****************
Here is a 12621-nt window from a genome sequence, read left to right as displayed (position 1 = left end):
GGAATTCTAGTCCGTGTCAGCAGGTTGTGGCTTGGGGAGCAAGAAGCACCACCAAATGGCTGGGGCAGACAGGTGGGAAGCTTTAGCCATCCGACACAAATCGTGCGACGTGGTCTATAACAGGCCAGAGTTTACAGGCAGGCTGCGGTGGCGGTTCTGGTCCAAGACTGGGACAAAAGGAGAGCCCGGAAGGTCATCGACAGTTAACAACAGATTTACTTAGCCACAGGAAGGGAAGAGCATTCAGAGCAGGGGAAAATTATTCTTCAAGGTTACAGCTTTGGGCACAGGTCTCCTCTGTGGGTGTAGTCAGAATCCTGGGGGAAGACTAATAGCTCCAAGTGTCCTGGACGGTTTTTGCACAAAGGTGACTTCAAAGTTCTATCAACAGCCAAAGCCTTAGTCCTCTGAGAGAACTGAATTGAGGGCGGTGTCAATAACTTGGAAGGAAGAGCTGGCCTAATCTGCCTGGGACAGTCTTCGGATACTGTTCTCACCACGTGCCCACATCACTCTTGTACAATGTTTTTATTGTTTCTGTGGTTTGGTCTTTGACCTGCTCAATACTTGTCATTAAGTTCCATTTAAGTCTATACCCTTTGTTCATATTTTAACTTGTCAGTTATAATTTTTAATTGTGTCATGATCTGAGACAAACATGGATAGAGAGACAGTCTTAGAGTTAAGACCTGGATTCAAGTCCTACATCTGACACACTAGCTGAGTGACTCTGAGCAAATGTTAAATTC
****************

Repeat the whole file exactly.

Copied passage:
Here is a 12621-nt window from a genome sequence, read left to right as displayed (position 1 = left end):
GGAATTCTAGTCCGTGTCAGCAGGTTGTGGCTTGGGGAGCAAGAAGCACCACCAAATGGCTGGGGCAGACAGGTGGGAAGCTTTAGCCATCCGACACAAATCGTGCGACGTGGTCTATAACAGGCCAGAGTTTACAGGCAGGCTGCGGTGGCGGTTCTGGTCCAAGACTGGGACAAAAGGAGAGCCCGGAAGGTCATCGACAGTTAACAACAGATTTACTTAGCCACAGGAAGGGAAGAGCATTCAGAGCAGGGGAAAATTATTCTTCAAGGTTACAGCTTTGGGCACAGGTCTCCTCTGTGGGTGTAGTCAGAATCCTGGGGGAAGACTAATAGCTCCAAGTGTCCTGGACGGTTTTTGCACAAAGGTGACTTCAAAGTTCTATCAACAGCCAAAGCCTTAGTCCTCTGAGAGAACTGAATTGAGGGCGGTGTCAATAACTTGGAAGGAAGAGCTGGCCTAATCTGCCTGGGACAGTCTTCGGATACTGTTCTCACCACGTGCCCACATCACTCTTGTACAATGTTTTTATTGTTTCTGTGGTTTGGTCTTTGACCTGCTCAATACTTGTCATTAAGTTCCATTTAAGTCTATACCCTTTGTTCATATTTTAACTTGTCAGTTATAATTTTTAATTGTGTCATGATCTGAGACAAACATGGATAGAGAGACAGTCTTAGAGTTAAGACCTGGATTCAAGTCCTACATCTGACACACTAGCTGAGTGACTCTGAGCAAATGTTAAATTC